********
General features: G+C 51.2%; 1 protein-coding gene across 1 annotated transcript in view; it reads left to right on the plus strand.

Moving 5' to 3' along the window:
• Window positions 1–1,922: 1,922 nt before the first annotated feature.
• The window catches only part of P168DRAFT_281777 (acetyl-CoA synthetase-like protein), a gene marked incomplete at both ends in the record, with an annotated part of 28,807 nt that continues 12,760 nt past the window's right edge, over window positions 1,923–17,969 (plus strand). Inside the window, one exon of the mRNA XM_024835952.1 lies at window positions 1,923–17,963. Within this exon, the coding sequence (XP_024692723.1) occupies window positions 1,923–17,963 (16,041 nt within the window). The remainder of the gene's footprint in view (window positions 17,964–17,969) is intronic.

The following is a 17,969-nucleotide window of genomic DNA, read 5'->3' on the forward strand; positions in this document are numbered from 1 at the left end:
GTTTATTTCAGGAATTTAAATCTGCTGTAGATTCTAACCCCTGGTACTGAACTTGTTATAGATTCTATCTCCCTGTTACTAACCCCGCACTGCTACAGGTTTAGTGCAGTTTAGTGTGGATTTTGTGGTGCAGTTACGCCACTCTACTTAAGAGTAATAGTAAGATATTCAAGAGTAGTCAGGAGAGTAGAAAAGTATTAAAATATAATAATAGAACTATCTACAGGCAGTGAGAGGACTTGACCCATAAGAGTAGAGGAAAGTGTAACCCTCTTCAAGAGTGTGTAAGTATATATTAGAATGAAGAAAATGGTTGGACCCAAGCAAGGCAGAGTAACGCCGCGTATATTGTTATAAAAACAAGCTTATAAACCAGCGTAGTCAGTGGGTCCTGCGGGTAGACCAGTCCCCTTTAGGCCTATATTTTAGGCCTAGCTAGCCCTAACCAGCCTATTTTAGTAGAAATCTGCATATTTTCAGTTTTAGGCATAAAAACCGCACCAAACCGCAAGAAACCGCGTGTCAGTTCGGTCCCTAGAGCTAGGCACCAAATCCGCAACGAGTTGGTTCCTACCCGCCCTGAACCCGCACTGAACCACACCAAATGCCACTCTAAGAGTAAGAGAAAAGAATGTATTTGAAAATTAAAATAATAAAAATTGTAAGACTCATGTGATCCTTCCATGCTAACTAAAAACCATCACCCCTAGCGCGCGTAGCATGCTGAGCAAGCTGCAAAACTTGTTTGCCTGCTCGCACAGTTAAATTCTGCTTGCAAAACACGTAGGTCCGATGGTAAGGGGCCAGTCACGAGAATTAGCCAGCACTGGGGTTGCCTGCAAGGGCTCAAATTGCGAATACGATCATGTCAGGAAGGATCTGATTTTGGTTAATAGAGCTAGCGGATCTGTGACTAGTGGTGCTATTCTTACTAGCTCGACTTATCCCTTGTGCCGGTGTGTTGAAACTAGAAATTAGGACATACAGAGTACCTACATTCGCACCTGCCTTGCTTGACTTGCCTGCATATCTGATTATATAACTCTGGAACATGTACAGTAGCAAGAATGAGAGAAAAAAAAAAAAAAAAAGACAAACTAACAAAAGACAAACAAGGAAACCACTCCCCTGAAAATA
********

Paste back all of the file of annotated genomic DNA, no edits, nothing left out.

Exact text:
General features: G+C 51.2%; 1 protein-coding gene across 1 annotated transcript in view; it reads left to right on the plus strand.

Moving 5' to 3' along the window:
• Window positions 1–1,922: 1,922 nt before the first annotated feature.
• The window catches only part of P168DRAFT_281777 (acetyl-CoA synthetase-like protein), a gene marked incomplete at both ends in the record, with an annotated part of 28,807 nt that continues 12,760 nt past the window's right edge, over window positions 1,923–17,969 (plus strand). Inside the window, one exon of the mRNA XM_024835952.1 lies at window positions 1,923–17,963. Within this exon, the coding sequence (XP_024692723.1) occupies window positions 1,923–17,963 (16,041 nt within the window). The remainder of the gene's footprint in view (window positions 17,964–17,969) is intronic.

The following is a 17,969-nucleotide window of genomic DNA, read 5'->3' on the forward strand; positions in this document are numbered from 1 at the left end:
GTTTATTTCAGGAATTTAAATCTGCTGTAGATTCTAACCCCTGGTACTGAACTTGTTATAGATTCTATCTCCCTGTTACTAACCCCGCACTGCTACAGGTTTAGTGCAGTTTAGTGTGGATTTTGTGGTGCAGTTACGCCACTCTACTTAAGAGTAATAGTAAGATATTCAAGAGTAGTCAGGAGAGTAGAAAAGTATTAAAATATAATAATAGAACTATCTACAGGCAGTGAGAGGACTTGACCCATAAGAGTAGAGGAAAGTGTAACCCTCTTCAAGAGTGTGTAAGTATATATTAGAATGAAGAAAATGGTTGGACCCAAGCAAGGCAGAGTAACGCCGCGTATATTGTTATAAAAACAAGCTTATAAACCAGCGTAGTCAGTGGGTCCTGCGGGTAGACCAGTCCCCTTTAGGCCTATATTTTAGGCCTAGCTAGCCCTAACCAGCCTATTTTAGTAGAAATCTGCATATTTTCAGTTTTAGGCATAAAAACCGCACCAAACCGCAAGAAACCGCGTGTCAGTTCGGTCCCTAGAGCTAGGCACCAAATCCGCAACGAGTTGGTTCCTACCCGCCCTGAACCCGCACTGAACCACACCAAATGCCACTCTAAGAGTAAGAGAAAAGAATGTATTTGAAAATTAAAATAATAAAAATTGTAAGACTCATGTGATCCTTCCATGCTAACTAAAAACCATCACCCCTAGCGCGCGTAGCATGCTGAGCAAGCTGCAAAACTTGTTTGCCTGCTCGCACAGTTAAATTCTGCTTGCAAAACACGTAGGTCCGATGGTAAGGGGCCAGTCACGAGAATTAGCCAGCACTGGGGTTGCCTGCAAGGGCTCAAATTGCGAATACGATCATGTCAGGAAGGATCTGATTTTGGTTAATAGAGCTAGCGGATCTGTGACTAGTGGTGCTATTCTTACTAGCTCGACTTATCCCTTGTGCCGGTGTGTTGAAACTAGAAATTAGGACATACAGAGTACCTACATTCGCACCTGCCTTGCTTGACTTGCCTGCATATCTGATTATATAACTCTGGAACATGTACAGTAGCAAGAATGAGAGAAAAAAAAAAAAAAAAAGACAAACTAACAAAAGACAAACAAGGAAACCACTCCCCTGAAAATA